freezing or ultra low freezing may be                      storage of host/prey material.
simpler and more efficacious. However,
situations during rearing where longer                     How Nuclear Techniques Can Help Us
shelf life is required still need to be further            Solve the Problem:
explored.                                                         Use of radiation may be used to
                                                           arrest insect development and thus
                                                           facilitate the development of procedures
                                                           that would allow for storage and
                                                           stockpiling of hosts or prey.




                                                  - 19 -
Progress:                                                 production of particular life stages that are
      Studies on Ephestia kuehniella,                     discarded.
Spodoptera litura, Sitotroga cerealella,
and Musca domestica showed that                           How Nuclear Techniques Can Help Us
irradiation caused a protraction in the                   Solve the Problem:
development of host stages suitable for                       Sub-products of insect mass-rearing
parasitization, thus facilitating the use of              programs (e.g., excess or “off” season
these hosts under mass rearing conditions.                production or products that do not meet
                                                          minimum quality standards) may be
                                                          irradiated and used to support the
4. Host Suitability Extension                             production of natural enemies and thus
                                                          improve the overall (cost) efficiency of a
Problem:                                                  mass-rearing (SIT) system.
      Normal host development limits the
time interval when a host is suitable for                 Progress:
parasitization.                                                  Insect mass-rearing programs often
                                                          have excess production of particular life
How Nuclear Techniques Can Help Us                        stages or produce significant amounts of
Solve the Problem:                                        substandard material that is discarded.
      Use of radiation may be used to                     These may be irradiated and used to
delay normal insect development and thus                  support the production of natural enemies.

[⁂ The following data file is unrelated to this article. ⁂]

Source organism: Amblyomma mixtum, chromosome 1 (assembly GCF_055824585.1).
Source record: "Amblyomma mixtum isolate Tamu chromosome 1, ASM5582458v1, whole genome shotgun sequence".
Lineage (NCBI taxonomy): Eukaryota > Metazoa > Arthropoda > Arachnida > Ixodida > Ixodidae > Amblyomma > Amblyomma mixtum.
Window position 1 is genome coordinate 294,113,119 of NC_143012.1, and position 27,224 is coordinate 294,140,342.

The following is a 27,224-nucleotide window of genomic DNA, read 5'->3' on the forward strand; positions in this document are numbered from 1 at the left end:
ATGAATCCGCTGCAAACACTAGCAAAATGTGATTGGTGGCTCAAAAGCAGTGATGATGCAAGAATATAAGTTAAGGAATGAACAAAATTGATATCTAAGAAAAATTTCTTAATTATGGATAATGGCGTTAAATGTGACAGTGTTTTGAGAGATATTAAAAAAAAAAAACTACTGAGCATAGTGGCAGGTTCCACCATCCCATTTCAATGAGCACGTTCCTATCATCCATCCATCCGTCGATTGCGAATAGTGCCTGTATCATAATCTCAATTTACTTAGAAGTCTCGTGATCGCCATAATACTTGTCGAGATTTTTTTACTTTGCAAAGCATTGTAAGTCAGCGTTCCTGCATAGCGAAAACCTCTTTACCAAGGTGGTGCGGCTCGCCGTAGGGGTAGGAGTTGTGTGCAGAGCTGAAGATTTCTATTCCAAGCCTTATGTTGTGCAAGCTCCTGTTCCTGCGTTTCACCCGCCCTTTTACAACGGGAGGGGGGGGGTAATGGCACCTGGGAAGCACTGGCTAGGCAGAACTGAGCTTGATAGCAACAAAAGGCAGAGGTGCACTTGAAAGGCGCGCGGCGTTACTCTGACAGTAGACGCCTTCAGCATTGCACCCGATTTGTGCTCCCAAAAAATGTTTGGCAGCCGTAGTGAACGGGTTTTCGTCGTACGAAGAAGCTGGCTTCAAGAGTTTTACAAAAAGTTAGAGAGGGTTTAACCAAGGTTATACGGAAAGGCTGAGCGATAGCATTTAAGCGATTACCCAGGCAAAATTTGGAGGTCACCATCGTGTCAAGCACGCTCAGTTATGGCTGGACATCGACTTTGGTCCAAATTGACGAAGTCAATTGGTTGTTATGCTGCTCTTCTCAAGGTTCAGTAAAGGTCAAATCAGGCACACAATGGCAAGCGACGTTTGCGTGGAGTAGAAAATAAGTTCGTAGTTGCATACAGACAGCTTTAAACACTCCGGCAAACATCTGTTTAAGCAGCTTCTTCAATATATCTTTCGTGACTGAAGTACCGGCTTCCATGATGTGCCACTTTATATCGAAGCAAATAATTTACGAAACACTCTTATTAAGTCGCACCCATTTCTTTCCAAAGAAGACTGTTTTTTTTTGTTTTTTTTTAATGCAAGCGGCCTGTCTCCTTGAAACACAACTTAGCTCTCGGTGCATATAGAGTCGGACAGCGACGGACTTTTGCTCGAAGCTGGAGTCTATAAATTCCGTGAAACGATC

extend the time interval when a particular                Research has shown that this approach is
host stage is available for use by the                    in fact viable. Examples include the use of
parasitoid or help to regulate (slow-down                 excess egg production in Ceratitis capitata
or synchronize) parasitoid development                    and Anastrepha ludens mass-rearing
within the irradiated host.                               facilities to produce egg parasitoids, as
                                                          well as the use of remnant larvae and
Progress:                                                 pupae to produce larval and pupal
      Results have shown that radiation                   parasitoids.
can be used to delay normal insect
development and extend the time when a
given host stage is suitable for use by                   6. Stimulation Effects of Very Low
parasitoids. These examples are related to                   Doses of Radiation to Natural
the use of parasitoids in poultry production                 Enemies
to control Musca domestica, to control
Anastrepha spp. in mixed fruit orchards,                  Problem:
and to control Ephestia kuehniella in mills                     Field performance of laboratory-
and warehouses. In addition, radiation has                reared parasitoids and predators is a
been used to extend the time Sitotroga                    concern.
cerealella as factitious host is available for
Trichogramma chilonis to control Chilo                    How Nuclear Techniques Can Help Us
infuscatellus.                                            Solve the Problem:
                                                                Very low doses of radiation may
                                                          stimulate a variety of physiological (e.g.,
5. Use of Sub-Products of SIT Mass-                       pesticide tolerance) and behavioural (e.g.,
   Rearing                                                increased longevity and searching ability)
                                                          processes in insects that may be beneficial.
Problem:                                                  As such, very low doses of radiation may
      Insect mass-rearing programs often                  be useful in improving field performance